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Swaby's EduFocal on a roll internationally

Published:Monday | April 28, 2014 | 12:00 AM

Jermaine Francis, Staff Reporter

Gordon Swaby, founder and chief executive officer of the online social learning platform EduFocal, is gradually becoming the unofficial international face of technological innovations in Jamaica.

After being selected as one of 10 young innovators from the region to meet with the Board of Governors of the Inter-American Development Bank (IDB) at the end of March in Bahia, Brazil, and being invited by the World Economic Forum on Latin America to attend its three-day conference in Panama at the start of this month, Swaby already has two other international engagements lined up for the upcoming summer.

Impressed with Swaby's presentation in Brazil, the IDB has extended an invitation to Swaby to attend its round-table conversations on education and innovations at its headquarters in Washington, DC, in June.

Forging partnerships

In its invitation to Swaby to attend the event dubbed 'Relentless Conversations for Relentless Innovations: The Private Sector and the New Education', the IDB said, "It will bring together the who's who in education and the private sector. Your initiatives are perfect for this."

The IDB indicated that the meeting was "the first in a series to create a unique community of top innovators, specialised investors, and business leaders from Latin America and other parts of the world to discuss the future of education and forge partnerships".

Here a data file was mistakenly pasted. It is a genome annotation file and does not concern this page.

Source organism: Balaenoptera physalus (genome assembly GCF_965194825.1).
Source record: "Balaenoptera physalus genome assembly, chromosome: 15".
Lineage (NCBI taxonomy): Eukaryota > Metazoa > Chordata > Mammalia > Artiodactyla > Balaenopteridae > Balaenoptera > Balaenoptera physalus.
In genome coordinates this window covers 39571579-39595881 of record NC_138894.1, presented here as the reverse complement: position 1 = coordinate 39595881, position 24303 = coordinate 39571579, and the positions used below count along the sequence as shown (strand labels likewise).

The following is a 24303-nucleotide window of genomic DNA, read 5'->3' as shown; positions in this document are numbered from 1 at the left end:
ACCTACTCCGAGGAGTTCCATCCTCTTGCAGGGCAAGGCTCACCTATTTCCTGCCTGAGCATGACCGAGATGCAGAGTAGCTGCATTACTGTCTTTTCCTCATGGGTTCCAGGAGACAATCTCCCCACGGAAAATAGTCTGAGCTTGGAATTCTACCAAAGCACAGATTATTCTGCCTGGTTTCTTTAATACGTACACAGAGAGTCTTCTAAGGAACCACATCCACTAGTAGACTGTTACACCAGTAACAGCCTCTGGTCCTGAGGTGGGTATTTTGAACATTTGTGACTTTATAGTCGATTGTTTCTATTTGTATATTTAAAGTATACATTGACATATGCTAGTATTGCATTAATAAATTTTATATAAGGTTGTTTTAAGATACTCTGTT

Swaby will be travelling to Geneva, Switzerland, in August as one of those young persons identified across the world as having "great potential for future leadership roles in society ... selected on the basis of their achievements, leadership potential, and commitment to making a difference".

Becoming innovators

Swaby said while these invitations will redound to much needed exposure for EduFocal, they are also confirmation that Jamaican technological innovations can compete and gain recognition internationally.

"When I travel and listen to other young people speak, even from First World countries, I have to say that we are just as exceptional and creative, not just here in the Caribbean, but globally," Swaby said.

Noting that he was aware of how much the country is under-resourced, Swaby added that it was not beyond Jamaica youth to move from being just large consumers of technology to being innovators.

"We are poor, but we can compete. It is not impossible for Jamaica to compete ... . I don't think people should feel disheartened despite what is happening around us now because there are areas where it's a good time to innovate to help solve some of the problems facing us right now," he said.

He said since he began his business in 2012, he has seen tremendous growth in the country's technological developments, and he expects this to blossom even more in the next five years.

"There's absolutely no excuse anymore, and I am not saying there will not be challenges, but the world is open to us, and investors are willing to fund projects that will bring greater returns for their dollar. So it can be done," Swaby posited.